* Worst flooding in Balkans in over a century
* Death toll in Bosnia reaches eleven
* Volunteers rush to defend west Serbian town
By Marko Djurica
OBRENOVAC, Serbia, May 17 (Reuters) - Emergency services pulled seven dead bodies from flooded homes in Bosnia on Saturday and soldiers rushed to free hundreds of people stranded in a school in Serbia during the worst floods to hit the Balkans in over a century.
A Reuters photographer in the town of Obrenovac, 30 km (18 miles) southwest of the Serbian capital Belgrade and the worst hit by days of heavy rainfall, estimated the water level at 2-3 metres.
"The whole town is under water," he said.
Residents stood on roofs and terraces waiting to be rescued, while soldiers in amphibious military vehicles tried to evacuate an estimated 700 people, mainly women and children, from a primary school located on higher ground.
Further to the west, thousands of volunteers joined soldiers, police and firefighters overnight in building sandbag flood defences around the town of Sabac, threatened by the rising waters of the River Sava.
"Now we have to sit and wait, to wait for that next wave and to hope," Serbian Prime Minister Aleksandar Vucic told a news conference.
Vucic said the first bodies had been found in Obrenovac, worst hit by the heaviest rainfall in the region since records began almost 120 years ago. He did not specify how many people had died.
In Serbia, some 95,000 homes were without electricity on Saturday, with the country's energy system near breaking point. The country hiked imports to make up for a cut of 40 percent in capacity.
By Friday in Serbia, three people had drowned, including a rescue worker. In Bosnia, the death toll reached 11, with the discovery of six bodies in the eastern town of Doboj on Saturday and another in Samac in the north.
"I'm afraid that won't be the end," Bosnian Serb leader Milorad Dodik told a news conference with Vucic in Belgrade.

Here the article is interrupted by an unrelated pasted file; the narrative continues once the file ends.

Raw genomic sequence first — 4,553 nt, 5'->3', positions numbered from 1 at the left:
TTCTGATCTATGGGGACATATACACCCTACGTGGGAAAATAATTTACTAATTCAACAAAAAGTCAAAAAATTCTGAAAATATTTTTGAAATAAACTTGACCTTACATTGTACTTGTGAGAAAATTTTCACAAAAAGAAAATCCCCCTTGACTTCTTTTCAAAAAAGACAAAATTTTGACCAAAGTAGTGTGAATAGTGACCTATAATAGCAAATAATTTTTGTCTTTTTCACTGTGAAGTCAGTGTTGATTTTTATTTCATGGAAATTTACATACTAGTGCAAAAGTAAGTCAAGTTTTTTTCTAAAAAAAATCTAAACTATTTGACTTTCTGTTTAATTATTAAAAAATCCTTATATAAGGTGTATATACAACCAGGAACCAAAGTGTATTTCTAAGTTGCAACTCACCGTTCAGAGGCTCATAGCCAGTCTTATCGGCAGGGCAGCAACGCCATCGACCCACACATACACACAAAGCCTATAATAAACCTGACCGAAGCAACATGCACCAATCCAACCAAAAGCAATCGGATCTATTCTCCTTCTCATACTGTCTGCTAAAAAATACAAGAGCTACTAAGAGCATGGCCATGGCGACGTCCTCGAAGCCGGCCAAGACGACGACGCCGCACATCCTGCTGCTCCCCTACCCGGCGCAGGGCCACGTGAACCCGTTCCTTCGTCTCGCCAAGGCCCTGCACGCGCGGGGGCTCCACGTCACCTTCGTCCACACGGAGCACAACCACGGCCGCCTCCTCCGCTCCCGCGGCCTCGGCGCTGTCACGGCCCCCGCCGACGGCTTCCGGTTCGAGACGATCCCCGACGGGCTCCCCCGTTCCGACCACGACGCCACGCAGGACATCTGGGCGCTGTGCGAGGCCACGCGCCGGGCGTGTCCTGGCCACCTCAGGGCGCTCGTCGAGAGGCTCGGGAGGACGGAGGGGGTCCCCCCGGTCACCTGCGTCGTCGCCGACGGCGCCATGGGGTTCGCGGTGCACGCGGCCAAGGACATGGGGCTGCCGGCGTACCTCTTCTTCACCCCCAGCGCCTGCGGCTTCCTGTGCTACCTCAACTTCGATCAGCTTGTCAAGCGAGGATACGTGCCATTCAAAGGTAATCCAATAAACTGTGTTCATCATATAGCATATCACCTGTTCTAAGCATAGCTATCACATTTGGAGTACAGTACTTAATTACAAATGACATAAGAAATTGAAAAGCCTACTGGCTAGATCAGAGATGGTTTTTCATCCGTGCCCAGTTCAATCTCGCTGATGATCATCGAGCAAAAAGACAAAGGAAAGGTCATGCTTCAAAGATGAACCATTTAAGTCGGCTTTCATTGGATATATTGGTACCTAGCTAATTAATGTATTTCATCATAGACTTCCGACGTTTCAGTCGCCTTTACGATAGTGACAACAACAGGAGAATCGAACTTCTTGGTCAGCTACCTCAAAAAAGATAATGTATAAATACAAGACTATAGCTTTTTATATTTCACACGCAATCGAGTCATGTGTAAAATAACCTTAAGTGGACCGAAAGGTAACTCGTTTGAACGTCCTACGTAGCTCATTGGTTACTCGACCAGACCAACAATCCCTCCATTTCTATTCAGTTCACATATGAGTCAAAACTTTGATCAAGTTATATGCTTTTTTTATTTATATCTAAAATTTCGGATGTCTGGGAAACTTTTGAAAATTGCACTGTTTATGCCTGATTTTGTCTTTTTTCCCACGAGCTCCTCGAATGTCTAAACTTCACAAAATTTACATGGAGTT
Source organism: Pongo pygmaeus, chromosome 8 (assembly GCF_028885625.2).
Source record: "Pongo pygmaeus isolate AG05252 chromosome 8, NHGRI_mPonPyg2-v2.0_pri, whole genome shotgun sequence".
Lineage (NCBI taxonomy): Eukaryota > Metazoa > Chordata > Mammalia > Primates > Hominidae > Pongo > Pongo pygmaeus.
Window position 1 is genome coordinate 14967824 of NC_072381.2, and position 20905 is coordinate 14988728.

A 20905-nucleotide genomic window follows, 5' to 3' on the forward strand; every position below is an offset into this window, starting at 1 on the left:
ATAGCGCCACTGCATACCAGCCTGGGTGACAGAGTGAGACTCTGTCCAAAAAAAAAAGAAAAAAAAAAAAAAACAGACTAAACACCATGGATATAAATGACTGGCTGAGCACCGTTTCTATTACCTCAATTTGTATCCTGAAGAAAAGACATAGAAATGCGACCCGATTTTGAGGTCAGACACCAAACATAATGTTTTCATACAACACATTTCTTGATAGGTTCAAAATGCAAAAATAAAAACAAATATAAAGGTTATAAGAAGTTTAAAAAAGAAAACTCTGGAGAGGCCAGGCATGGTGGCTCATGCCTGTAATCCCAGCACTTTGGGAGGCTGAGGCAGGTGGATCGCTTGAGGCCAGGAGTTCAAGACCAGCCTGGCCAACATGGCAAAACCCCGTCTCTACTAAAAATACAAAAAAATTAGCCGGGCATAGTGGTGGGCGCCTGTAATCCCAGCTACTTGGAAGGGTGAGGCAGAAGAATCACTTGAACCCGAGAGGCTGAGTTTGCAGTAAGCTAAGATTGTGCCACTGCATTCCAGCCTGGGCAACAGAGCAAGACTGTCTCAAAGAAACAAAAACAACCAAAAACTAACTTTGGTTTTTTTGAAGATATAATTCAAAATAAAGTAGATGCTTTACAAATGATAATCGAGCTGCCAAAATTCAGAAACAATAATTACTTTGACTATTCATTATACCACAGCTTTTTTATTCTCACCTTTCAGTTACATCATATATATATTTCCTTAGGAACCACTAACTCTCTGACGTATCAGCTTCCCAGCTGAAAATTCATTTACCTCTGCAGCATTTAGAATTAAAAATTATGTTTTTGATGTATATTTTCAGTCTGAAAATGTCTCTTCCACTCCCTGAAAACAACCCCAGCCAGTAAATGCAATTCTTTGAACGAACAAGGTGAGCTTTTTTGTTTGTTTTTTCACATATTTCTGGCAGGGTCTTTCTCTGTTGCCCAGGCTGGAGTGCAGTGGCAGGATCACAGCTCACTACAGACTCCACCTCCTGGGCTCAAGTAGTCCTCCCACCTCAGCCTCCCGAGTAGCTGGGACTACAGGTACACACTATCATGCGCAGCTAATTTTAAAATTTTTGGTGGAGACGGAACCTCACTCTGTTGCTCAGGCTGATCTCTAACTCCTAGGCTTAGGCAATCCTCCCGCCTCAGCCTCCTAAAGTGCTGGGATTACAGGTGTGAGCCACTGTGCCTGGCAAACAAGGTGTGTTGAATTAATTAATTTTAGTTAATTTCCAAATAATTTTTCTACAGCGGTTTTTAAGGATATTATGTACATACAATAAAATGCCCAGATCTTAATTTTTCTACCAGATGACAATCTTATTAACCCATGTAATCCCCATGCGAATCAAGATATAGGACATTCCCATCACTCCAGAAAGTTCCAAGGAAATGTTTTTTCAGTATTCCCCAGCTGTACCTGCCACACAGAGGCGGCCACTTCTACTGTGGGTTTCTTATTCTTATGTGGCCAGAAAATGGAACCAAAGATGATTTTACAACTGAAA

Authorities in Bosnia said they would evacuate about 10,000 people from the eastern region of Bijeljina, accomodating them in schools. Mayor Mico Micic appealed for blankets and food.
Helicopters evacuated people from the northern Bosnian towns of Samac and Modrica and trucks and bulldozers carried food to the hardest hit areas.
About 1,000 people, including babies, pregnant women, invalids and elderly were evacuated from the region of Zeljezno Polje in central Bosnia, where hundreds of homes were destroyed in landslides.
"I think we'll never be able to return to our village," local Muslim imam Zuhdija Ridzal told Reuters by telephone from Zeljezno Polje. "It has disappeared in landslides."
Serbia's state-run power utility Elektroprivreda Srbije (EPS) trimmed output at its largest hydro power plant, Djerdap 1, on the Danube river by a quarter and closed down 1,650 MW in capacity of its largest coal-fired power plant Nikola Tesla (TENT) late on Friday, on top of a 10 percent cut in total output a day before.
Flooding of the Kolubara, the Danube and the Sava rivers brought down cables and transformer stations, soaked coal depots that feed power plant and caused a fire inside the Kolubara power plant complex which had been shuttered since Thursday. (Additional reporting by Daria Sito-Sucic and Maja Zuvela in Sarajevo, Fedja Grulovic in Belgrade; Writing by Matt Robinson; Editing by Angus MacSwan)
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